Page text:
1. A little bit of theory
Between 291,000 and 646,000 people worldwide die from seasonal influenza-related respiratory illnesses each year. iF°EVE will change this. iF°EVE will be a life-saver like a defibrillator or a rescue helicopter. First we will take a look at the body core temperature classification:
|Class||Body core temperature|
|Hypothermia||< 35 °C|
|Fever||> 38.3 °C|
|Hyperthermia||> 40.0 °C|
|Hyperpyrexia||> 41.5 °C|
Easy to classify depending on the measured temperature only. Next we will take a look at the Naive Bayes classifiers that are commonly used in automatic medical diagnosis. There are many tutorials about the naive Bayes classifier out there, so I keep it short here.
P(h): Probability of hypothesis h before seeing any data d
P(d|h): Probability of the data if the hypothesis h is true
The data evidence is given by
where P(h|d) is the probability of hypothesis h after having seen the data d.
Generally we want the most probable hypothesis given training data. This is the maximum a posteriori hypothesis:
H: Hypothesis set or space
As the denominators P(d) are identical for all hypotheses, hMAP can be simplified:
If our data d has several attributes, the naïve Bayes assumption can be used. Attributes a that describe data instances are conditionally independent given the classification hypothesis:
Every human depending on the age catches a cold 3-15 times a year. Taking the average 9 times a year and assuming a world population of 7· 10^9, we have 63· 10^9 common cold cases a year. Around 5·10^6 people will get the flu per year. Now we can compute:
This means only one of approx. 12500 patients with common cold/flu like symptoms has actually flu! Rests of the data are taken from here. The probability-look-up table for supervised learning looks then as follows:
Note: The probability that an event A is not occurring is given by
Multiplying a lot of probabilities, which are between 0 and 1 by definition, can result in floating-point underflow. Since
it is better to perform all computations by summing logs of probabilities rather than multiplying probabilities. The class with highest final un-normalized log probability score is still the most probable:
Below you will find the initial schematic (right click, view image to enlarge).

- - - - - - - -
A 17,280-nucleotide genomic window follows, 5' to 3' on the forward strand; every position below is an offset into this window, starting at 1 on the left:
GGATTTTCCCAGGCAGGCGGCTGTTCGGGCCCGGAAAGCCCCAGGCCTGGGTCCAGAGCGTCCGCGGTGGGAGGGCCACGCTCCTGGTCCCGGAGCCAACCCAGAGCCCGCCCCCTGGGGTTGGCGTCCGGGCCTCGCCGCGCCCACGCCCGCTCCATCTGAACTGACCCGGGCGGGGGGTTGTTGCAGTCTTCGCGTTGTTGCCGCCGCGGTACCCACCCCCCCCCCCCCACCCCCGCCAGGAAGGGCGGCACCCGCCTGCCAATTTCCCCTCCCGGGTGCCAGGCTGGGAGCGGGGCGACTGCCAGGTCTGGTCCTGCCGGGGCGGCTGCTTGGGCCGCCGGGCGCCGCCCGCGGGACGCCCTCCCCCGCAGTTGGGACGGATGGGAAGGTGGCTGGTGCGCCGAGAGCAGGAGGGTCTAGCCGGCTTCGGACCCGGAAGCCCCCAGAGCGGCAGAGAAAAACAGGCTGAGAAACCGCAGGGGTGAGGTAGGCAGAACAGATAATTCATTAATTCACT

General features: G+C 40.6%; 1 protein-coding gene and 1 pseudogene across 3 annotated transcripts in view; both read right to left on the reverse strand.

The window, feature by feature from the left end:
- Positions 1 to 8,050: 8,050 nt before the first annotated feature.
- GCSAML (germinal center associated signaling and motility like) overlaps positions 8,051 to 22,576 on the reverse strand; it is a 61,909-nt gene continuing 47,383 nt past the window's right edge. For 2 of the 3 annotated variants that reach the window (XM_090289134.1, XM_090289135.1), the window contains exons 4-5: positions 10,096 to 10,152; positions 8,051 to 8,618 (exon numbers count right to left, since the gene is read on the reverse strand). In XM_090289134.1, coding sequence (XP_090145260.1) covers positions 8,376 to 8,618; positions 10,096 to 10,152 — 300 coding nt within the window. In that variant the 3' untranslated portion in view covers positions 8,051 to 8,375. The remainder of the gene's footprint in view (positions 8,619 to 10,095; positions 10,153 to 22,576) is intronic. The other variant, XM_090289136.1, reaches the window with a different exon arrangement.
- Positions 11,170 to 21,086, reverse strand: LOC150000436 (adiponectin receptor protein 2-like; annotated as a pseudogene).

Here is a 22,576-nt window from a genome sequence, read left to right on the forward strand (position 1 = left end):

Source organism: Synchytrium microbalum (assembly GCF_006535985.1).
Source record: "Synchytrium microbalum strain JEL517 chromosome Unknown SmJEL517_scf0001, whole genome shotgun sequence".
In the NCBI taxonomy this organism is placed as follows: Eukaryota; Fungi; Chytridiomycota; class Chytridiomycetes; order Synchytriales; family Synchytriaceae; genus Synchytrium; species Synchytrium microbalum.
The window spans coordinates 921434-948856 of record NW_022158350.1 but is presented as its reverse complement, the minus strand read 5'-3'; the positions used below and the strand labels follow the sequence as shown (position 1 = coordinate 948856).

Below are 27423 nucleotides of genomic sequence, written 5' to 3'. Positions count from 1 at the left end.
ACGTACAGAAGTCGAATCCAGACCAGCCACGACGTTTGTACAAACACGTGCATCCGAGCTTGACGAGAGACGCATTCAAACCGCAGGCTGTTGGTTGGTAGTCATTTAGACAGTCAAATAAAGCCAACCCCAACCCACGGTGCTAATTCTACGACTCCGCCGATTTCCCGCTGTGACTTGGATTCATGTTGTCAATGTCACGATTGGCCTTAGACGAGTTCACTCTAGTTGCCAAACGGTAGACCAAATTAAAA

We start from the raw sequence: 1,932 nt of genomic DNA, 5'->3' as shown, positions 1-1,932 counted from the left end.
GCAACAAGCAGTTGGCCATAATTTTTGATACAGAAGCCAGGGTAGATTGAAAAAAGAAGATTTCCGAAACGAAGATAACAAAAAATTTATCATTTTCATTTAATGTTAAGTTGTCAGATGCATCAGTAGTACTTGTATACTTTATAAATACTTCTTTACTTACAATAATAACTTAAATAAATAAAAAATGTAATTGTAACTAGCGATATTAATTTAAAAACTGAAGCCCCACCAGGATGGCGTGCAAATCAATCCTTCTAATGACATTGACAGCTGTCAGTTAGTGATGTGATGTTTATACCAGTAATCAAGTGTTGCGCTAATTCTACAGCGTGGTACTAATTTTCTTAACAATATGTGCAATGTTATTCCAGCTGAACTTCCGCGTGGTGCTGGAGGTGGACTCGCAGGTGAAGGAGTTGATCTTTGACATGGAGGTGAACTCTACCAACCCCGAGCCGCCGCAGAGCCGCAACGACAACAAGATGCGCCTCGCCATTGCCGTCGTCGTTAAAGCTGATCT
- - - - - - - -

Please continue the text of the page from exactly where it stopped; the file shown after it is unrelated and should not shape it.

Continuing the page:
Body temperature measurement is done by the infrared thermometer MLX90614ESF-DCA. Temperature code E means -40°C to 85°C, package code SF means TO-39 package and option code DCA means 3 V medical accuracy (measurement resolution of 0.02°C), gradient compensated and standard package. The pull-up resistors R6 and R7 are optional. The I²C bus of the Teensy board isn't equipped with pull-up resistors, but the I²C bus of the MLX90614 infrared thermometer is directly connected to the I²C bus of the OLED breakout, which includes already pull-up resistors.
The TPL5110 Nano Timer is a low power timer with an integrated MOSFET driver designed for power gating in duty cycled or battery-powered applications. the TPL5110 has a unique One-shot feature where the timer will only power the MOSFET for one cycle. In this mode the DRV signal is sent out just one time at the power on of the TPL5110 to turn on the MCU. If the MCU replies with a DONE signal within the programmed time interval (tDRV) the TPL5110 turns off the MCU, otherwise the TPL5110 keeps the MCU in the on state for a time equal to tDRV.I set the EN/ONE_SHOT-pin to LOW, so the TPL5110 turns on the MOSFET one time for the programmed time interval. The next power on of the MOSFET is enabled by the manual power ON (tactile switch SW1). To set the time interval, the external resistor R1 is selected according to
- T is the desired time interval in seconds
- R1 is the resistance value in Ω
- a, b, c are coefficients depending on the range of the time interval
The datasheet provides already a table with the most common time intervals between 1 s and 2 h. I chose a value of 47 kΩ for R1, which is equivalent to a time interval of approx. 375 seconds.
If the TPL5110 turns on the P-channel MOSFET Q1, the battery voltage VDD is forwarded to the LT3467, a step-up DC/DC converter with integrated soft-start. It provides a VOUT of 5V and 360 mA at a VIN of 2.6V. I followed the typical application note on page 1 of the datasheet (Single Li-Ion Cell to 5V Boost Converter). The SHDN-pin is tied to VDD to enable the device.
The tactile switches SW2 to SW6 and the pull-down resistors R10 to R14 building a typical 5-way human-machine interface. The 3V SMD piezo buzzer PB1 providing furthermore acoustical signals.
Resistors R8/R9 are wired as a voltage divider, which serves as a simple voltage monitor. Resistor R9 is tied to AGND to provide a cleaner/independent ground for ADC reference. A fresh or brand new AAA battery has a voltage of 1.65V, when it reaches about 1.4V, it will be considered dead. As two batteries are connected in series, we have a minimum voltage of 2.8V and a maximum voltage of 3.3V. Using a value 1.2 MΩ for R8 and 3 MΩ for R9 seems sufficient. 2.8V will be converted to 2V and 3.3V to 2.357V. Assuming a 12 bit ADC resolution, we get
the current flow across the voltage divider is approx.
MCU1 is a Teensy 3.2 microcontroller, which features an ARMCortex‐M4 72 MHz CPU. It can be programmed by an adapted version of the Arduino IDE (Teensyduino) or directly in C language. It has 256k flash memory, 64k RAM and 2k EEPROM.
3. PCB design
Next images show the top and bottom view of the initial PCB layout. I got some nice SMD silicone tactile switches on eBay, which are much easier to actuate than common SMD tactile switches as they have a larger key surface and feature a low actuation force. I didn't give the tactile switches and the the diode MBRM120 a part ID on the first revision of the PCB layout. Actually I missed to give those parts an ID.
3-D printed ear probe, added on the backside of the PCB: